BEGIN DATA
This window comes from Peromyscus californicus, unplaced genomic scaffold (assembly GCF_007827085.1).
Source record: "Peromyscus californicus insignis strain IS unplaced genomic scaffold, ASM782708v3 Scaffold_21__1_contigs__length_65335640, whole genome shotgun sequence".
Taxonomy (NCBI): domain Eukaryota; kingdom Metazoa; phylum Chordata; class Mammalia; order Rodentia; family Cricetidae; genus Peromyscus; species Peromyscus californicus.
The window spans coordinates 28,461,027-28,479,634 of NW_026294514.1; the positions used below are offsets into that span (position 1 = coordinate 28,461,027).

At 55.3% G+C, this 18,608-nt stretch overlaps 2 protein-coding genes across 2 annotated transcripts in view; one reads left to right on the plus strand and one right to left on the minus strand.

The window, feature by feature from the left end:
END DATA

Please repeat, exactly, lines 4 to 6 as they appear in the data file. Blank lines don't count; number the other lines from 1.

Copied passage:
The window spans coordinates 28,461,027-28,479,634 of NW_026294514.1; the positions used below are offsets into that span (position 1 = coordinate 28,461,027).

At 55.3% G+C, this 18,608-nt stretch overlaps 2 protein-coding genes across 2 annotated transcripts in view; one reads left to right on the plus strand and one right to left on the minus strand.

The window, feature by feature from the left end: